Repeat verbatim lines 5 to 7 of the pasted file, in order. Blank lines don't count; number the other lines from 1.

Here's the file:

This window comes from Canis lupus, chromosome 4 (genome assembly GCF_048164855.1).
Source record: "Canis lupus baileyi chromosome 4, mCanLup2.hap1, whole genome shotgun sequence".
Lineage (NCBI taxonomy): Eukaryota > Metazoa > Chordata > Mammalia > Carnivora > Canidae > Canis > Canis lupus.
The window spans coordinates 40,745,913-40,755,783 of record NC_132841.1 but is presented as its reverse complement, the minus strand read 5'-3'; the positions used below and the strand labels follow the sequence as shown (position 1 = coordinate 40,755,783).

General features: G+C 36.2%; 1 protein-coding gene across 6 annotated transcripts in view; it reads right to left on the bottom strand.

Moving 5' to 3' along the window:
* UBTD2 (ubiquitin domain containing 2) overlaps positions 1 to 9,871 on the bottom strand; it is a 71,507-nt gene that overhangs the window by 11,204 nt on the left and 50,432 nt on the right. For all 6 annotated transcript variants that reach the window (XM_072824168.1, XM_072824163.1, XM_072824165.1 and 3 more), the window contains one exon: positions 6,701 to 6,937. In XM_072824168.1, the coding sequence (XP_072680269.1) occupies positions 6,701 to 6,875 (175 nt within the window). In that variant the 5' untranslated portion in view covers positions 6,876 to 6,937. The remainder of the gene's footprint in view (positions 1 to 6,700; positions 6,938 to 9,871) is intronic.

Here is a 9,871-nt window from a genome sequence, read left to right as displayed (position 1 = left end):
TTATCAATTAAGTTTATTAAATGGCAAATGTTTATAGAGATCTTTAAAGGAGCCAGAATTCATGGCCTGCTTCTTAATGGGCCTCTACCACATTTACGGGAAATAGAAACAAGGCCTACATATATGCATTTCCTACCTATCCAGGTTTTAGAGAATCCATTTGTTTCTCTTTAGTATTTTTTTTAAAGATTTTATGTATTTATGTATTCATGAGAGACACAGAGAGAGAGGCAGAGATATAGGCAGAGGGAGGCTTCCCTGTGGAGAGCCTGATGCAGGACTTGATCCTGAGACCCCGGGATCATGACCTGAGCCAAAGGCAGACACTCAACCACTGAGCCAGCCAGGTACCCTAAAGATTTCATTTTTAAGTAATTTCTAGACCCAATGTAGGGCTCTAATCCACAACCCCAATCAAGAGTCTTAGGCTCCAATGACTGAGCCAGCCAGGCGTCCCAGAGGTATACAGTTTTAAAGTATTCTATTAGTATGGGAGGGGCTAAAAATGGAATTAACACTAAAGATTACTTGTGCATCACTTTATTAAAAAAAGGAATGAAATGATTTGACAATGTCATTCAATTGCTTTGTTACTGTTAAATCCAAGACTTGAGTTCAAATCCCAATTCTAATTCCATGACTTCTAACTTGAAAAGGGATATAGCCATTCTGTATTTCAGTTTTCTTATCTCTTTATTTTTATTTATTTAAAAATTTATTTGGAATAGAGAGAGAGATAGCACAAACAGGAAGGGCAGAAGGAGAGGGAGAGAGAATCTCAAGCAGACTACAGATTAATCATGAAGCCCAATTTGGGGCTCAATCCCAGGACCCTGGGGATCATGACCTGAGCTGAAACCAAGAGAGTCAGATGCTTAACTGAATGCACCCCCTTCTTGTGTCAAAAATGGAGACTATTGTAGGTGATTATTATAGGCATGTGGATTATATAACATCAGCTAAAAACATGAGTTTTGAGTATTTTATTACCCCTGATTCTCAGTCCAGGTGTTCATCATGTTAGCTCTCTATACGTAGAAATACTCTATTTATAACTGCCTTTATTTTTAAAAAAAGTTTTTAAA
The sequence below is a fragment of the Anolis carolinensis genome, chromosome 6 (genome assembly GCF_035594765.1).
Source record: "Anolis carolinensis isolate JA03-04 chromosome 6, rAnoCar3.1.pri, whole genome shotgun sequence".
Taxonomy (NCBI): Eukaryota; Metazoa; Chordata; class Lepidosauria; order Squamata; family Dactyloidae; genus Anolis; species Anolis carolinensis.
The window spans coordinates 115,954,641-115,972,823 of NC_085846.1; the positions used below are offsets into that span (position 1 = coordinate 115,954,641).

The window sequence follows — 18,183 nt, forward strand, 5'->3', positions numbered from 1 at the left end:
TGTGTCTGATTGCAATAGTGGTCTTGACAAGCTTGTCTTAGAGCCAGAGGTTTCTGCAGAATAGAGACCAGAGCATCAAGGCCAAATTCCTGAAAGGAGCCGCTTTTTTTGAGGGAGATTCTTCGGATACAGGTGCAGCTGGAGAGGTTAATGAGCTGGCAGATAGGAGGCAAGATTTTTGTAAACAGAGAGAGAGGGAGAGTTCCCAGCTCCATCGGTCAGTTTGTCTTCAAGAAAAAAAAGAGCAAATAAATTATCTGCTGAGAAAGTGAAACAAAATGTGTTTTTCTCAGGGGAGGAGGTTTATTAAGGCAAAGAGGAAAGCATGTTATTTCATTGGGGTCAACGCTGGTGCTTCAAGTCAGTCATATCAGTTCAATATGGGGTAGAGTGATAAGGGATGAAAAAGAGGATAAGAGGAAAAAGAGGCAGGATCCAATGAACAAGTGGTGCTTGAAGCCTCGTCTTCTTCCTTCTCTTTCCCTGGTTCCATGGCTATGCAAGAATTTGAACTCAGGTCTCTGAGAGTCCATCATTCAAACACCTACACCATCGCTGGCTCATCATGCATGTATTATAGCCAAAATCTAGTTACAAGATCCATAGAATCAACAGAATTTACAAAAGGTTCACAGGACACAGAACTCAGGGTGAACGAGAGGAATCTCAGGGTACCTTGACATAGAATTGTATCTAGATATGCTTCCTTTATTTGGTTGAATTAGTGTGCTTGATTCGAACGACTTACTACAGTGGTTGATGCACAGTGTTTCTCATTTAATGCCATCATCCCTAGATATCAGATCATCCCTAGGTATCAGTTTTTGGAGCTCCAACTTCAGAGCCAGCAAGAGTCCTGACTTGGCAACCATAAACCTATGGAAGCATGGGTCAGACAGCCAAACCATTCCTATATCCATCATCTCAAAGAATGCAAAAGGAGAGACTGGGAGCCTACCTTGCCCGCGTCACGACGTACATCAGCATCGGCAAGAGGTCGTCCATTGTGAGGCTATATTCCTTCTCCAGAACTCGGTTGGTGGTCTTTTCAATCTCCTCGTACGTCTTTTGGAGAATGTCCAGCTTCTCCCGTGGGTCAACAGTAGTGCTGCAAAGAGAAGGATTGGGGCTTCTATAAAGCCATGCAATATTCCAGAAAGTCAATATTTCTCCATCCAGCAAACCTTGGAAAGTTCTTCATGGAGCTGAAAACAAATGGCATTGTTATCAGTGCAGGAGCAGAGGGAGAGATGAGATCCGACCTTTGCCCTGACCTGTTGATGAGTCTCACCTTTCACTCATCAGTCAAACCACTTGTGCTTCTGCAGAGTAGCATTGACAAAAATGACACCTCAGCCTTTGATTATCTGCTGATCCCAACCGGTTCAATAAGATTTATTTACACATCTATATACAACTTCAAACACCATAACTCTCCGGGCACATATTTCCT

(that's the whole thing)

General features: G+C 36.2%; 1 protein-coding gene across 6 annotated transcripts in view; it reads right to left on the bottom strand.

Moving 5' to 3' along the window:
* UBTD2 (ubiquitin domain containing 2) overlaps positions 1 to 9,871 on the bottom strand; it is a 71,507-nt gene that overhangs the window by 11,204 nt on the left and 50,432 nt on the right. For all 6 annotated transcript variants that reach the window (XM_072824168.1, XM_072824163.1, XM_072824165.1 and 3 more), the window contains one exon: positions 6,701 to 6,937. In XM_072824168.1, the coding sequence (XP_072680269.1) occupies positions 6,701 to 6,875 (175 nt within the window). In that variant the 5' untranslated portion in view covers positions 6,876 to 6,937. The remainder of the gene's footprint in view (positions 1 to 6,700; positions 6,938 to 9,871) is intronic.